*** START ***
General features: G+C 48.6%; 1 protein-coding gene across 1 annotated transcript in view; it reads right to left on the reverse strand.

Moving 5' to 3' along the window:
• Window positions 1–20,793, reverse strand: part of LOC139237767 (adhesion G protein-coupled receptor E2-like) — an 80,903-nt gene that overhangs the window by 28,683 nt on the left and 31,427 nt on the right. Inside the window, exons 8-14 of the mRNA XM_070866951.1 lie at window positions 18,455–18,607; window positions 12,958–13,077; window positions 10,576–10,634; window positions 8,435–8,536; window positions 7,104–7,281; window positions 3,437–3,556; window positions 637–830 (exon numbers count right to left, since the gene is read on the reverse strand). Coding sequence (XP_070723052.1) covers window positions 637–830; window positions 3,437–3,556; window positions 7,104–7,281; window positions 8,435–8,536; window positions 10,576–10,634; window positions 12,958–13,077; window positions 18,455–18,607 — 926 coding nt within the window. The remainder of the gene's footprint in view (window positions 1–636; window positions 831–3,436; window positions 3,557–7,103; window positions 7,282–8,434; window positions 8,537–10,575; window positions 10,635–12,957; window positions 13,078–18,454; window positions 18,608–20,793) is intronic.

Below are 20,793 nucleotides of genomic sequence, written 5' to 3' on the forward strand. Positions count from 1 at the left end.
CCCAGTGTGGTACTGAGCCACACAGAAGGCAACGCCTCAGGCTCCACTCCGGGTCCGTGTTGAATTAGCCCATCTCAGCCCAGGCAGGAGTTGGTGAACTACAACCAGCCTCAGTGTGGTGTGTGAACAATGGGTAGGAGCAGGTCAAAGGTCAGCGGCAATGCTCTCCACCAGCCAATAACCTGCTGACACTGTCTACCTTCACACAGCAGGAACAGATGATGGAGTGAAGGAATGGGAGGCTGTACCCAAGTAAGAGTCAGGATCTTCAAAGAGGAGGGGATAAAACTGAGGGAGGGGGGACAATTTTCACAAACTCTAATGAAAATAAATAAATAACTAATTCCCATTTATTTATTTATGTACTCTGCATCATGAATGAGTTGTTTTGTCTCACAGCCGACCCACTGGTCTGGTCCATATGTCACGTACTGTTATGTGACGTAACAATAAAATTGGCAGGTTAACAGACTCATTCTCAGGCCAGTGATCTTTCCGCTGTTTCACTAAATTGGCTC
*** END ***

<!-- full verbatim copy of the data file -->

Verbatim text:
General features: G+C 48.6%; 1 protein-coding gene across 1 annotated transcript in view; it reads right to left on the reverse strand.

Moving 5' to 3' along the window:
• Window positions 1–20,793, reverse strand: part of LOC139237767 (adhesion G protein-coupled receptor E2-like) — an 80,903-nt gene that overhangs the window by 28,683 nt on the left and 31,427 nt on the right. Inside the window, exons 8-14 of the mRNA XM_070866951.1 lie at window positions 18,455–18,607; window positions 12,958–13,077; window positions 10,576–10,634; window positions 8,435–8,536; window positions 7,104–7,281; window positions 3,437–3,556; window positions 637–830 (exon numbers count right to left, since the gene is read on the reverse strand). Coding sequence (XP_070723052.1) covers window positions 637–830; window positions 3,437–3,556; window positions 7,104–7,281; window positions 8,435–8,536; window positions 10,576–10,634; window positions 12,958–13,077; window positions 18,455–18,607 — 926 coding nt within the window. The remainder of the gene's footprint in view (window positions 1–636; window positions 831–3,436; window positions 3,557–7,103; window positions 7,282–8,434; window positions 8,537–10,575; window positions 10,635–12,957; window positions 13,078–18,454; window positions 18,608–20,793) is intronic.

Below are 20,793 nucleotides of genomic sequence, written 5' to 3' on the forward strand. Positions count from 1 at the left end.
CCCAGTGTGGTACTGAGCCACACAGAAGGCAACGCCTCAGGCTCCACTCCGGGTCCGTGTTGAATTAGCCCATCTCAGCCCAGGCAGGAGTTGGTGAACTACAACCAGCCTCAGTGTGGTGTGTGAACAATGGGTAGGAGCAGGTCAAAGGTCAGCGGCAATGCTCTCCACCAGCCAATAACCTGCTGACACTGTCTACCTTCACACAGCAGGAACAGATGATGGAGTGAAGGAATGGGAGGCTGTACCCAAGTAAGAGTCAGGATCTTCAAAGAGGAGGGGATAAAACTGAGGGAGGGGGGACAATTTTCACAAACTCTAATGAAAATAAATAAATAACTAATTCCCATTTATTTATTTATGTACTCTGCATCATGAATGAGTTGTTTTGTCTCACAGCCGACCCACTGGTCTGGTCCATATGTCACGTACTGTTATGTGACGTAACAATAAAATTGGCAGGTTAACAGACTCATTCTCAGGCCAGTGATCTTTCCGCTGTTTCACTAAATTGGCTC